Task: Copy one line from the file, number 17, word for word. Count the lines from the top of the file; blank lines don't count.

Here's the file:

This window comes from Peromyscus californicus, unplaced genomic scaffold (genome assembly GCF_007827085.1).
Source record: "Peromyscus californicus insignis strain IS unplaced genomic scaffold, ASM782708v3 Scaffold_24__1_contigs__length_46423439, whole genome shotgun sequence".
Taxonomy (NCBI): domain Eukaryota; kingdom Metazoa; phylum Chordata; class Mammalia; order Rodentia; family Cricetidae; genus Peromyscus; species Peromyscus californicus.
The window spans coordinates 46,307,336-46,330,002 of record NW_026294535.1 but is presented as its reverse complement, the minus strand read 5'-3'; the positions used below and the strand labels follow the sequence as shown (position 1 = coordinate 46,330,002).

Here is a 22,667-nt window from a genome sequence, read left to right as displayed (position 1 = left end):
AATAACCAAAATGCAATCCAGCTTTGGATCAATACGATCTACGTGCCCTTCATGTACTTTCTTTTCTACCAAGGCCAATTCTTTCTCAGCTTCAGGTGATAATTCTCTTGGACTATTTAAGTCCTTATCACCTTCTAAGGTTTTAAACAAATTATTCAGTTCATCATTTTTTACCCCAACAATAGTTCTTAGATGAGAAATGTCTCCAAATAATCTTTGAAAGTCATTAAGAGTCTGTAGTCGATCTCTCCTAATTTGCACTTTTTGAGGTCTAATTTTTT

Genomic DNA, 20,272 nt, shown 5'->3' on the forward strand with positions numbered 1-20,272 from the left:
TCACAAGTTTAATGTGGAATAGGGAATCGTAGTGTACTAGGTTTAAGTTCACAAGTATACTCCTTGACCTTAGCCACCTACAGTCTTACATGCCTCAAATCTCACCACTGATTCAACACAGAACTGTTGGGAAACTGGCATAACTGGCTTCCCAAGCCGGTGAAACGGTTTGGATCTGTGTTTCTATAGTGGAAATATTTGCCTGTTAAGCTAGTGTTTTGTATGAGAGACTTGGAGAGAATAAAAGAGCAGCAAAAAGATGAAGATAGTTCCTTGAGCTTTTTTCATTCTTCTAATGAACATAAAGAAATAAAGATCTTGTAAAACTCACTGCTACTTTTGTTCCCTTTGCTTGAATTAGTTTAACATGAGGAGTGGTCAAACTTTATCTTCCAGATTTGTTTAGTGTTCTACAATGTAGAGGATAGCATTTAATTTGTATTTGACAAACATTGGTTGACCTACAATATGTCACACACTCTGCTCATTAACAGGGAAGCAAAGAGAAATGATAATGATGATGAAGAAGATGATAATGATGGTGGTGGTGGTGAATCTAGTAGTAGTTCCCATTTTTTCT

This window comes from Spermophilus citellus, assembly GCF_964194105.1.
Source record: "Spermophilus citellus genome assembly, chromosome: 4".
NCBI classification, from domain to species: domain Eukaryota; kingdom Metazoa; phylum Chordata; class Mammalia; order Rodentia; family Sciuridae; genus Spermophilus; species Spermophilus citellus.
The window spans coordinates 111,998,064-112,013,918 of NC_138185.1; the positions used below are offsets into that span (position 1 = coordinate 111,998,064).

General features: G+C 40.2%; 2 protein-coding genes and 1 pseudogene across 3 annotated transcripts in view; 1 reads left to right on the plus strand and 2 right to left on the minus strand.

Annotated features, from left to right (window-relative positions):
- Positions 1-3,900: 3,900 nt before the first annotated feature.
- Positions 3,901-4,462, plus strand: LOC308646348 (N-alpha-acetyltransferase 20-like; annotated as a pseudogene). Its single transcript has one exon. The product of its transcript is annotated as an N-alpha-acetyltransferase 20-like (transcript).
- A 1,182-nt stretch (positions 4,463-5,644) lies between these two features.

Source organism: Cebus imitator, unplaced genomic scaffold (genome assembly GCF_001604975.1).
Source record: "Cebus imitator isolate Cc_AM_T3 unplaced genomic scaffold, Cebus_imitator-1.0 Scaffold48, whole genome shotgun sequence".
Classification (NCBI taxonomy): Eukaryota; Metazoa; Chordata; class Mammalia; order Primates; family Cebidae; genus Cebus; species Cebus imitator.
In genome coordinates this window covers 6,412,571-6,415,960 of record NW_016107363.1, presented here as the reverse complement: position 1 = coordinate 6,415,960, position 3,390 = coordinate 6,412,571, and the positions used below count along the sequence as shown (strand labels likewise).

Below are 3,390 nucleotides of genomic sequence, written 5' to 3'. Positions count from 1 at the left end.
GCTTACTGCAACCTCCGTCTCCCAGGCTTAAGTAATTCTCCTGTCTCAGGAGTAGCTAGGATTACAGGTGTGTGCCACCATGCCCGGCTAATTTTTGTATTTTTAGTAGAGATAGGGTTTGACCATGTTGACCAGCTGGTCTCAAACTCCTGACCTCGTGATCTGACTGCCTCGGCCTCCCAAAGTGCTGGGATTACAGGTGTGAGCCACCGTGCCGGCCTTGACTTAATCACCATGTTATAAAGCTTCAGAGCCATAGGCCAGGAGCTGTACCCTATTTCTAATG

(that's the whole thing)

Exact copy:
- A 1,182-nt stretch (positions 4,463-5,644) lies between these two features.